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Chambers at Large in Duffus, Scotland

There are many reasons I like to travel, but meeting up with like-minded people is high on the list. I thought I was the only one who liked to explore old churches and graveyards, but my new found friends in Scotland are also avid history fans and enjoy a wander back in time.

In Duffus (a wonderful name in itself), near Elgin in the north of Scotland, is St Peter’s Church and the Cross. It was rebuilt in the 18th century, only retaining the base of a 14th century tower and a fine late mediaeval vaulted porch.

A small watch house was erected in 1830 where a guard kept a lookout for grave robbers, whose nefarious activities were quite lucrative in the past.

However it wasn’t the buildings that captured my attention, but the tombstones, which ranged from a simple rectangular stone to obelisks, albeit the pointed tops worn away due to the inclement weather.

The gravestones revealed something I’d previously learned on a visit to Scotland: In days gone by women did not take the surname of their husband. This can clearly be seen on the gravestone of John McPherson and Helen Urquart who died in the late 1800s. If you look carefully the gravestone also suggests that a girl child would take her mother’s surname, the boy child, his father’s. Every day is a school day!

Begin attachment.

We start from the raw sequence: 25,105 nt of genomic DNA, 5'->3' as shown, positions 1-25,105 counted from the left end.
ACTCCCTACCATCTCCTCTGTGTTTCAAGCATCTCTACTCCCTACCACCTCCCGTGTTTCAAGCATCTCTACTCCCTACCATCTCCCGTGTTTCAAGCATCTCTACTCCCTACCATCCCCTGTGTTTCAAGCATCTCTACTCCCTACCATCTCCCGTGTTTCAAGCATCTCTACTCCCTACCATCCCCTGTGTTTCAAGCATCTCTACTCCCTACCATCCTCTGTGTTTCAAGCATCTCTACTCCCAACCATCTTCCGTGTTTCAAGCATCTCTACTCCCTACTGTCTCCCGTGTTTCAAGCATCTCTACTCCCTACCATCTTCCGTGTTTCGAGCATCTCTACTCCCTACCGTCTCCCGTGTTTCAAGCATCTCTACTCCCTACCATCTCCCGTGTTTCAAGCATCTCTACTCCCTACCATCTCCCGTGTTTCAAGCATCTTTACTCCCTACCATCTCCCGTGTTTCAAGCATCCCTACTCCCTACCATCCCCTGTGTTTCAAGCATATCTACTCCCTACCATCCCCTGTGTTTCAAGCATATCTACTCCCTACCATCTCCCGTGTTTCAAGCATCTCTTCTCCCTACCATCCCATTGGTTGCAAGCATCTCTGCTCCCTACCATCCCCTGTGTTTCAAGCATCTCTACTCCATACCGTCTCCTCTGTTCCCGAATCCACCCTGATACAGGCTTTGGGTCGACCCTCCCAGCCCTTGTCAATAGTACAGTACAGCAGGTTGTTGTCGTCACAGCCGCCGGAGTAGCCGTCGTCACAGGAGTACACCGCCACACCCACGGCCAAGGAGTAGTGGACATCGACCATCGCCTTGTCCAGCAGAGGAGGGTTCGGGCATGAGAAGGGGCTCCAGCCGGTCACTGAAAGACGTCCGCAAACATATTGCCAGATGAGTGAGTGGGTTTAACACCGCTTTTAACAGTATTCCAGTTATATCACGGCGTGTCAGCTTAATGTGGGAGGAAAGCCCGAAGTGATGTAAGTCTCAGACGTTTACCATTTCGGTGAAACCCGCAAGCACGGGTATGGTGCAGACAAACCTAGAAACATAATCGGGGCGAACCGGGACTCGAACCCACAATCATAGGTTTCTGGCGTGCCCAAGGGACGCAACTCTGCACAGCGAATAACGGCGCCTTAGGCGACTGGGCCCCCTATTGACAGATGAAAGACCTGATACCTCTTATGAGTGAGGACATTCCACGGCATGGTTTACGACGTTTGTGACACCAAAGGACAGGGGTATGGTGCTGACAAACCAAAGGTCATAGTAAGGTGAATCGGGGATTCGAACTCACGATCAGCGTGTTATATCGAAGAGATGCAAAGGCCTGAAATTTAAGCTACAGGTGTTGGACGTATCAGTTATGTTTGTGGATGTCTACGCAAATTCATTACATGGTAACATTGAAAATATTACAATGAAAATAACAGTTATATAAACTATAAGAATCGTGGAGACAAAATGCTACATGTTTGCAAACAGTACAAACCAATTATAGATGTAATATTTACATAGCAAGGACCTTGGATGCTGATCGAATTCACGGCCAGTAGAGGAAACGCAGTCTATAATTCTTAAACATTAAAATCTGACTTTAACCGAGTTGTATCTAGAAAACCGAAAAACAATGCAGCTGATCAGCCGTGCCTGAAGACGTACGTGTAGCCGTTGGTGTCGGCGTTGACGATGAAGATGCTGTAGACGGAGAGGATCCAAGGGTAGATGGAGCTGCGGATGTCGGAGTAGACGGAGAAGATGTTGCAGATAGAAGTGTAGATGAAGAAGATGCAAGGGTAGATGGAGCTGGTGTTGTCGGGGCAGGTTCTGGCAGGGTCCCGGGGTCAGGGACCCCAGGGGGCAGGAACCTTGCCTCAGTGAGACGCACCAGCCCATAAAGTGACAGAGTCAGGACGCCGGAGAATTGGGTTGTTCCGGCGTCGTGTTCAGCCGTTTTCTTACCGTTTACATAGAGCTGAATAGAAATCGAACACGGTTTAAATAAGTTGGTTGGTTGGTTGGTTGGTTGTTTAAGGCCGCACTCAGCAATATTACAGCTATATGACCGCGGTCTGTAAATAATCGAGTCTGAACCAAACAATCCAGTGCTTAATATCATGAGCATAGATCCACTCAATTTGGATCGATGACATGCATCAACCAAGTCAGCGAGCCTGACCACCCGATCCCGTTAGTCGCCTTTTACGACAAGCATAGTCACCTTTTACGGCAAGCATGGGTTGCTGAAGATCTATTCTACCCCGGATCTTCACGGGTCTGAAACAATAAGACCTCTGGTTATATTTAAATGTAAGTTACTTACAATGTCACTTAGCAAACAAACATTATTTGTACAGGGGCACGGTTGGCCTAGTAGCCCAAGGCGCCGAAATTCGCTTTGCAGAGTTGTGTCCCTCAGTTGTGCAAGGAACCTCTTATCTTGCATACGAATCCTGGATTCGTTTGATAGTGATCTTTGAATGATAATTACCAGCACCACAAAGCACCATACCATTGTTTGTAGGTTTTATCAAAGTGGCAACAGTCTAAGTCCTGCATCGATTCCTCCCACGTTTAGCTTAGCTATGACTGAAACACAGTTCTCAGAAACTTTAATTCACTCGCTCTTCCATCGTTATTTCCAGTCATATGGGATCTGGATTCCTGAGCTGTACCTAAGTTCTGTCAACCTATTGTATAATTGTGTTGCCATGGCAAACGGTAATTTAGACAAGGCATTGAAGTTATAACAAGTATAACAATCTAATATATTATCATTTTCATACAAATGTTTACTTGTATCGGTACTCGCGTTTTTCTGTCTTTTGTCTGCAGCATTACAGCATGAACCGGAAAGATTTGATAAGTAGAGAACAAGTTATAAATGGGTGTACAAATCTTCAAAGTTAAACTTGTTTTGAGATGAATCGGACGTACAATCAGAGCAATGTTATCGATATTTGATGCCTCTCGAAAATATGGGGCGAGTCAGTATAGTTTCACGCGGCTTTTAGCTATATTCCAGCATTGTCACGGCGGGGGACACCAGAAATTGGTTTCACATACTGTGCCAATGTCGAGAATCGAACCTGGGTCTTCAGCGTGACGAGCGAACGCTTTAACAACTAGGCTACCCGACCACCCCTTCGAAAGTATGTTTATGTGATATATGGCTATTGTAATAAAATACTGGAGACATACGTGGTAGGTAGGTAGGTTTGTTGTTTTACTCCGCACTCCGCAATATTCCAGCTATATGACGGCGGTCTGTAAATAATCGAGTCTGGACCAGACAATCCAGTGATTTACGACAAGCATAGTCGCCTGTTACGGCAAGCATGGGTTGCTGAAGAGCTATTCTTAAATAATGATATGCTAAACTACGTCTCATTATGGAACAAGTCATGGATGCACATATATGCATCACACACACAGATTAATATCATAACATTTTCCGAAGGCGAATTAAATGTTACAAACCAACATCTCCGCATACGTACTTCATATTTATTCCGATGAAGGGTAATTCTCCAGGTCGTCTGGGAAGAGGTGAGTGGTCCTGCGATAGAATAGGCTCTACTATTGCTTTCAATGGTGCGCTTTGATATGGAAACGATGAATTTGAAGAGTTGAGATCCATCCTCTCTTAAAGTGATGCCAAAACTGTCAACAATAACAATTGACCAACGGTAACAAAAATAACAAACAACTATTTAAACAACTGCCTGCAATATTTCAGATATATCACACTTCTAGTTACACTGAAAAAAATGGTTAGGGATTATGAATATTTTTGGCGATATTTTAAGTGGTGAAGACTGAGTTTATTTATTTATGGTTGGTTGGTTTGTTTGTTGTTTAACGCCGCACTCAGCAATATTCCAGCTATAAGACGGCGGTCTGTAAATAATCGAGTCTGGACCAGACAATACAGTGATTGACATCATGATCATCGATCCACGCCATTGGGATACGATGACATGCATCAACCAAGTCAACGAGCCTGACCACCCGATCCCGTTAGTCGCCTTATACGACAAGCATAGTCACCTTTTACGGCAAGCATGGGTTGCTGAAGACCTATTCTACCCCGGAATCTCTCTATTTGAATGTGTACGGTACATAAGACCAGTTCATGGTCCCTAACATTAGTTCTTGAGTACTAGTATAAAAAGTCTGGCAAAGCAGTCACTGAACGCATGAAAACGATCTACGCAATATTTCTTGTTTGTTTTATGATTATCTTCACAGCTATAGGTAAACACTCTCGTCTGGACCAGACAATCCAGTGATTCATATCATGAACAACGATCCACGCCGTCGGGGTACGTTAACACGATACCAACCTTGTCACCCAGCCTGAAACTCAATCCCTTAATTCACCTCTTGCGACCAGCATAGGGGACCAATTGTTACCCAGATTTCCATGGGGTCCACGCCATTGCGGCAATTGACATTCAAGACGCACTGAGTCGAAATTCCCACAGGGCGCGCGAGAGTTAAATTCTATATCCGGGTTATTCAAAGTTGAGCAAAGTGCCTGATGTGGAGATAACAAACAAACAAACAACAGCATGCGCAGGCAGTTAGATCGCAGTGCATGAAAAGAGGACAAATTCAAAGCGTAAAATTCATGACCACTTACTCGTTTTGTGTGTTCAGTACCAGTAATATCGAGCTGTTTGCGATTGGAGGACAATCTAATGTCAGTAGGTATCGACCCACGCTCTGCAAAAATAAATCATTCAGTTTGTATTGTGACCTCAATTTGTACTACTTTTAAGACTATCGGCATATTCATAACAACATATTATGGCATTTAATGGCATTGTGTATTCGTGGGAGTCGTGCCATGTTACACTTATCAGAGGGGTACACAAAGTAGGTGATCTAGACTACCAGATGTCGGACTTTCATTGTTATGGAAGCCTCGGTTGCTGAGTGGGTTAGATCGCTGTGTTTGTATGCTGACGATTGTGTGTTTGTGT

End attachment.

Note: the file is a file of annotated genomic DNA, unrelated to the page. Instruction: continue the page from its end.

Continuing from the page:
From St Peter’s Church I headed to Duffus Castle, another ruin which dates back to 1151, when it began motte and bailey castle situated on an artificial earth mound. A stone castle was later built on the site in the early 1300s and even though there is little left modern means have been used to strengthen it. Signs advised visitors to follow the pathways around the castle as the stone and mound are still subject to erosion.

A lovely picture of what the castle once looked like aided my imagination. It was more like a three storey tower surrounded by a stone wall with one single entrance, complete with portcullis. The nobility lived within the tower, whereas the local people were housed in cottages protected by an outer wall. All in all it is typical of a defensive structure seen throughout Europe in the Middle Ages.

Visiting sites such as Duffus Castle makes me thankful to be alive in the 21st century for, despite some horrors in the world, my life is far easier than those living years ago. Less manual labour, better medical facilities, more comfortable housing, a range of wider foodstuffs and the opportunity to travel are, all in all, better today than in the distant past.


I visited Scotland last year (June 2022) and I invite you to click on the links to read of my exploration in the Highlands, my day at the castle in Sterling near Glasgow and my discoveries in its capital: Edinburgh.

Other blogs tell of my fleeting three-day visit to the far north of Scotland in August 2023

Lossiemouth was a lovely seaside town near the busy RAF Base. Please click on the link to learn more.

The Sueno Stone opens up a host of questions regarding a tribe called the Picts. Discover more by clicking on the link:

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